Wiesenthal Centre Urges UEFA to Resist Call to Boycott Israel

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Wiesenthal Centre Urges UEFA to Resist Call to Boycott Israel

Paris, 5 July 2007

In a letter to Michel Platini, President of the Union of European Football Associations (UEFA), the Simon Wiesenthal Centre's Director for International Relations, Dr Shimon Samuels, expressed "concern at a campaign, based in the United Kingdom, that calls upon UEFA to boycott the State of Israel, suspend its membership and ban all Israeli football activities within UEFA."

Samuels noted the detailed explanation of Israeli membership on the UEFA website, where it says: "In exceptional circumstances, a national football association that is situated in another continent may be admitted for membership, provided that it is not a member of the Confederation of that continent, or of any other Confederation, and that FIFA approves its membership of UEFA."

The website continues: "(Israel's) clubs were not given the chance to participate in club competitions under the umbrella of the Asian Football Confederation as most of the Arab countries objected to meeting Israeli teams. In an effort to contribute to the development of football and to give an opportunity to as many people as possible to enjoy the game, the UEFA Executive Committee decided to accept the application request."

Samuels pointed out that "Israel was admitted to UEFA in 1994, when the Oslo Treaty was signed with the Palestine Authority, granting it full autonomy over the Palestinian Territories. Despite these concessions for peace at that time, Israel was still the object of a full Arab boycott."

He added that "UEFA's definition of 'fairplay', as the foundation of football, demands that 'every effort should be made to behave in a sporting manner towards opponents, referees and any other persons involved in matches, such as spectators, officials of other clubs and associations...'"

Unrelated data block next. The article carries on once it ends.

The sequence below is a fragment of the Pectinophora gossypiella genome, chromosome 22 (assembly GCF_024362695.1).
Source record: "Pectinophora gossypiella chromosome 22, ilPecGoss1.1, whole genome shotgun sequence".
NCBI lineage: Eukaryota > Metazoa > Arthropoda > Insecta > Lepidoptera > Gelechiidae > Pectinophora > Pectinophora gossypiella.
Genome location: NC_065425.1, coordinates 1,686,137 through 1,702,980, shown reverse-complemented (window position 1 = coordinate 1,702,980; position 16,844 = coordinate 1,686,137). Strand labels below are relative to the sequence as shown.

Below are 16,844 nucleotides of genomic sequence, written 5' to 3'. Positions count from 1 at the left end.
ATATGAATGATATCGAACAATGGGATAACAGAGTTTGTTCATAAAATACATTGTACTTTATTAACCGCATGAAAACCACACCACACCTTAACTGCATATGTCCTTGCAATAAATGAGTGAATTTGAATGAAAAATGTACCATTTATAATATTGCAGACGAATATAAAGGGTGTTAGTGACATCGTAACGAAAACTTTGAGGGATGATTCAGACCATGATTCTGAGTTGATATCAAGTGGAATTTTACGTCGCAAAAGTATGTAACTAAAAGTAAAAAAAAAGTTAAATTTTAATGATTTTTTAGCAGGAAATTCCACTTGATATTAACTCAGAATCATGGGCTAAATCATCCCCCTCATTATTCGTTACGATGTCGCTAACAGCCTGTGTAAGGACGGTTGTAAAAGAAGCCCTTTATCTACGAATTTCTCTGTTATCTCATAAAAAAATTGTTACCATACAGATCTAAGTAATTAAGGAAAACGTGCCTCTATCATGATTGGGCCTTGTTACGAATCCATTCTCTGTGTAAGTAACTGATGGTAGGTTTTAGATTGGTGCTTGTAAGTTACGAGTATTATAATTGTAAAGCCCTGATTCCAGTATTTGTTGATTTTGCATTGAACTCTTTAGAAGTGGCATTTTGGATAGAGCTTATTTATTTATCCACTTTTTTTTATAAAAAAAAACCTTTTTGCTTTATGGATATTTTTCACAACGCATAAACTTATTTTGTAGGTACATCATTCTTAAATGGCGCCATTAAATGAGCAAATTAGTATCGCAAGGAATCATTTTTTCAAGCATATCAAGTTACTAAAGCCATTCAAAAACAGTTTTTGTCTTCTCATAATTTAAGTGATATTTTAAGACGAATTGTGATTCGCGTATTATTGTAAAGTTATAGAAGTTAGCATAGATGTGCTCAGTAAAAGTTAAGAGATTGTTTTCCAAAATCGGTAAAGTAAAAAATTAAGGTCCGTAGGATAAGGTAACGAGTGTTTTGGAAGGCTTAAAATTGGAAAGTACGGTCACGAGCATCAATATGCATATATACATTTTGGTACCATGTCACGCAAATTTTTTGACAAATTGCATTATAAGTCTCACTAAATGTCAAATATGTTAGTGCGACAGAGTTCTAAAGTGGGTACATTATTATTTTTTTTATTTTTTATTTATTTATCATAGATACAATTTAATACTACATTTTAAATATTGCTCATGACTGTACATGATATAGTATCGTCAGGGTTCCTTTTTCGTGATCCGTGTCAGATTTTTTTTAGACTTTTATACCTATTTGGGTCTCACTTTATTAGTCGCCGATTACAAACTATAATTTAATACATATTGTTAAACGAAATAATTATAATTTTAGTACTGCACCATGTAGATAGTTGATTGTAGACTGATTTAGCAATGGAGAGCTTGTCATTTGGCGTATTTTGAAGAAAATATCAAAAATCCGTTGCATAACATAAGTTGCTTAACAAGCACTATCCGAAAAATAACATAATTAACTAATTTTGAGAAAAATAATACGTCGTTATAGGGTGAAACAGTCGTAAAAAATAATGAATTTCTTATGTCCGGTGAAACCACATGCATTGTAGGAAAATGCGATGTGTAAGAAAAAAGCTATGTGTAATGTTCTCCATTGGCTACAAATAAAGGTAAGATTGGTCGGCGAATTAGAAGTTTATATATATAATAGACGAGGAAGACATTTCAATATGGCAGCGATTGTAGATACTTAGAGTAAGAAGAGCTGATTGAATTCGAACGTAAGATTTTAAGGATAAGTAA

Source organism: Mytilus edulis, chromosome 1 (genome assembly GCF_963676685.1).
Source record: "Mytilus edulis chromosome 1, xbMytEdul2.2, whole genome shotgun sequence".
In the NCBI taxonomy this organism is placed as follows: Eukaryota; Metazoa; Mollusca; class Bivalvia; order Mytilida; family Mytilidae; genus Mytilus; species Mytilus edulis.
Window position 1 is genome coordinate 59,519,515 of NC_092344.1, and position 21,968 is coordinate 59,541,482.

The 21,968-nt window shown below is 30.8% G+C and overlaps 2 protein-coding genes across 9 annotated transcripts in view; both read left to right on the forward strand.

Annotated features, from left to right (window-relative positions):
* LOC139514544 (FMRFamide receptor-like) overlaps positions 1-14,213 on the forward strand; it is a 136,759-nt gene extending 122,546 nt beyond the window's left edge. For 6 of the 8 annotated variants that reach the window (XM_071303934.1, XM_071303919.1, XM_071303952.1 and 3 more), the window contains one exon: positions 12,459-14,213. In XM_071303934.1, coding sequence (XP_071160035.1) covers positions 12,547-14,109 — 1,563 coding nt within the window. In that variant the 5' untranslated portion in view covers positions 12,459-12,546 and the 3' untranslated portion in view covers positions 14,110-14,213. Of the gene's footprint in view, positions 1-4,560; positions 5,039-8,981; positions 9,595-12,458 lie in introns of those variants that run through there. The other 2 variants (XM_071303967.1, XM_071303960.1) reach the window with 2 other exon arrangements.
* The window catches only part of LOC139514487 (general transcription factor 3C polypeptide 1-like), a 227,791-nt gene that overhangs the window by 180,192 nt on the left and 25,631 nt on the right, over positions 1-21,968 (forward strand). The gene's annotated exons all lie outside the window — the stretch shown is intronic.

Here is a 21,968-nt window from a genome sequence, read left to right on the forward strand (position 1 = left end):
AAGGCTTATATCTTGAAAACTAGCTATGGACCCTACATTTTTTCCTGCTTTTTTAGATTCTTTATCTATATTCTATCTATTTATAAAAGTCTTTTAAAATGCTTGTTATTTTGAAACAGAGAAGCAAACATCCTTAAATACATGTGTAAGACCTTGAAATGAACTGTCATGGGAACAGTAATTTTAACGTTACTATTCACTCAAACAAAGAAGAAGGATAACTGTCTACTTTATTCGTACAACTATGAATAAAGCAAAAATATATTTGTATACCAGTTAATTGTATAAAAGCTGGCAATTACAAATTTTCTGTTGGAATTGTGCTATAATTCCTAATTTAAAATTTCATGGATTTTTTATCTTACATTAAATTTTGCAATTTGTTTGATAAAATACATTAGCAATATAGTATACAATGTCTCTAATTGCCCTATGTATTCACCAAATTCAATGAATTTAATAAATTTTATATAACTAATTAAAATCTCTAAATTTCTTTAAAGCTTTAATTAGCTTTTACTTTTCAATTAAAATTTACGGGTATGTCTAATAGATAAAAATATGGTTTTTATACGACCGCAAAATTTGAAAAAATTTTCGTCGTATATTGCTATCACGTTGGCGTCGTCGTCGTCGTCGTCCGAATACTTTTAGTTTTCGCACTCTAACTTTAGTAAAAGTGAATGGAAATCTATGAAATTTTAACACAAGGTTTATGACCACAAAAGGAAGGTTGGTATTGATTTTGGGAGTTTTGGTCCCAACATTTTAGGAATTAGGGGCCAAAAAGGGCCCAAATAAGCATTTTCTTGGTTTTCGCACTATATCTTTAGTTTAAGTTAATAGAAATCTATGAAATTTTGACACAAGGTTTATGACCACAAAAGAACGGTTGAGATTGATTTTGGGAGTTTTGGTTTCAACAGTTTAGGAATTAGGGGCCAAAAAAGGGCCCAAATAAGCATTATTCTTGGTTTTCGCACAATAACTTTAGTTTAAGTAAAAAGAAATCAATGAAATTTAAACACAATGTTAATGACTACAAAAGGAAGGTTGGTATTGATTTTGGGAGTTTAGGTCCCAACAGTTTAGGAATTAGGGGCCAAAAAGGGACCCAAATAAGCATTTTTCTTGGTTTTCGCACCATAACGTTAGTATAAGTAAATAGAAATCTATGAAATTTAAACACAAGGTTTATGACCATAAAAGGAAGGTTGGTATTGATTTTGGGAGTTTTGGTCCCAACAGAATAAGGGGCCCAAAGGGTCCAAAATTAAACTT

The letter suggested that this principle "is a red card to hate, racism and exclusion on the football terraces and flies in the face of petitions to boycott any one state. This is especially redolent for the Jewish people, who were the victims of Nazi Germany's boycott, including from sports events. History has shown that what starts with Jews inevitably leads to exclusion of Blacks, Roma, homosexuals and all other targets of political agendas. Thus sport - as the international and inter-communal meeting ground on an equal plane - becomes a proxy for war and intolerance, to the detriment of fans worldwide."

Samuels cited Platini's opening speech to the UEFA Congress in Zurich on 28 May 2007, in which he pleaded for international football unity: "For too long, the football family has been torn by its internal struggles... It is
high time the football family made peace with each other."   

The Centre urged UEFA "to resist this petition campaign to boycott Israeli football," noting that "ironically, despite terrorism and sabotage of the peace process, it is through football that Israelis and Palestinians meet at friendly matches. Indeed, the mixed Arab-Jewish Israeli team of B'nai Sakhnin - financed by Qatar - is adulated by the fans of both peoples."

Samuels concluded, "UEFA must show a red card to hate and exclusion in order to encourage the moderate voices of the Middle East, and beyond, in their hopes for peace."

The letter was shared with Joseph S. Blatter, President of FIFA (Fédération Internationale de Football Association), Brian Barwick, Chief Executive of the British Football Association (The FA), and Kurt Wachter, Director of Football Against Racism in Europe (FARE) - FairPlay Network.

For further information, please contact Shimon Samuels at +33.609.77.01.58